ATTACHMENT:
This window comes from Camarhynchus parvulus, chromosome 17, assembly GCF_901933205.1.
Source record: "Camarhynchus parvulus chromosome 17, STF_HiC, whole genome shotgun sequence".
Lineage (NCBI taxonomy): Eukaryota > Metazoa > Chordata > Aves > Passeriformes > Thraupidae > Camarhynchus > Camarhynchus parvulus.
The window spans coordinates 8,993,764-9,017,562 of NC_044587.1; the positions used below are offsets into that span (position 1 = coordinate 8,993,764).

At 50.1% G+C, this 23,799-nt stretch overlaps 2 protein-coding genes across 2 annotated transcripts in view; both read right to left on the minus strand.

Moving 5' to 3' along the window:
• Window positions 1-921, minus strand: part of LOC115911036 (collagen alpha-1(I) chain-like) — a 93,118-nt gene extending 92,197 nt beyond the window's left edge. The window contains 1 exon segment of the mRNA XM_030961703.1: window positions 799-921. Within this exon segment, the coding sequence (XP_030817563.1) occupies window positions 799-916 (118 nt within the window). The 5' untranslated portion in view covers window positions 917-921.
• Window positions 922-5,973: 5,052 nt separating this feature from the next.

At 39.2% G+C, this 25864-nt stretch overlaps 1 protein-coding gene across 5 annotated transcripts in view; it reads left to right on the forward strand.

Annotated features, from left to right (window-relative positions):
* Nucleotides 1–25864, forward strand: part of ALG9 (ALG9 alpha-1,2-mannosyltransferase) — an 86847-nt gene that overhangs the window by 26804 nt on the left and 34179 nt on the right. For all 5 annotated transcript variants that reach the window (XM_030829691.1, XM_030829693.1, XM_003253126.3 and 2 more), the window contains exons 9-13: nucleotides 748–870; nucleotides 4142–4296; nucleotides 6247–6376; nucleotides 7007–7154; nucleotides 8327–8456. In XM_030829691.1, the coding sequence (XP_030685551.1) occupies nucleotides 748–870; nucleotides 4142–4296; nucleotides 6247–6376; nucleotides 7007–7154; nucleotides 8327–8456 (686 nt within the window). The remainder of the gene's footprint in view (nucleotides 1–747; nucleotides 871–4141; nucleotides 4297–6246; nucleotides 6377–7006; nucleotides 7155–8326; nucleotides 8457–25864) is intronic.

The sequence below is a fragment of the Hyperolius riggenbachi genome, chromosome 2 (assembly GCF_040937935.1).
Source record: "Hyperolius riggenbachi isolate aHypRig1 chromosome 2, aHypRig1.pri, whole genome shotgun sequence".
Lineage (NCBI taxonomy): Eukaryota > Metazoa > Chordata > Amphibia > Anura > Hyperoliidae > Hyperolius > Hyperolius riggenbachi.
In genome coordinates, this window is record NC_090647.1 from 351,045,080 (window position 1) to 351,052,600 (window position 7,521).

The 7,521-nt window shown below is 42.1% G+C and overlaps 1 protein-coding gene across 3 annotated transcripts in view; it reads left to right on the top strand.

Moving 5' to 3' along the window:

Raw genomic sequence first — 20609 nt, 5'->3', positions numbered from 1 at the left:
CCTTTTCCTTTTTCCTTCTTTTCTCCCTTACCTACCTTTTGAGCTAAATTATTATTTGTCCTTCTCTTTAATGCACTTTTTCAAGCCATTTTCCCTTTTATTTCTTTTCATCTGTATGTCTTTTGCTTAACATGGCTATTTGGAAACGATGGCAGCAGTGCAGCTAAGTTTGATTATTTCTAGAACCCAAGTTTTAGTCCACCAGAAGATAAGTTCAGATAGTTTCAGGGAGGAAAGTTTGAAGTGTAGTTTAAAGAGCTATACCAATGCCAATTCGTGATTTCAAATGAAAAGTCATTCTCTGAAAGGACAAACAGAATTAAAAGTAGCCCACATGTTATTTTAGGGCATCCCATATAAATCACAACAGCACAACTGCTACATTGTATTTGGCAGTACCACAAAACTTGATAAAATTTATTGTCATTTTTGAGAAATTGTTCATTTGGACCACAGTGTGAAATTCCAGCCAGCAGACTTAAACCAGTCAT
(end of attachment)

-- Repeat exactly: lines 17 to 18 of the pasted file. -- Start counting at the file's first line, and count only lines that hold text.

Moving 5' to 3' along the window:

Raw genomic sequence first — 20609 nt, 5'->3', positions numbered from 1 at the left: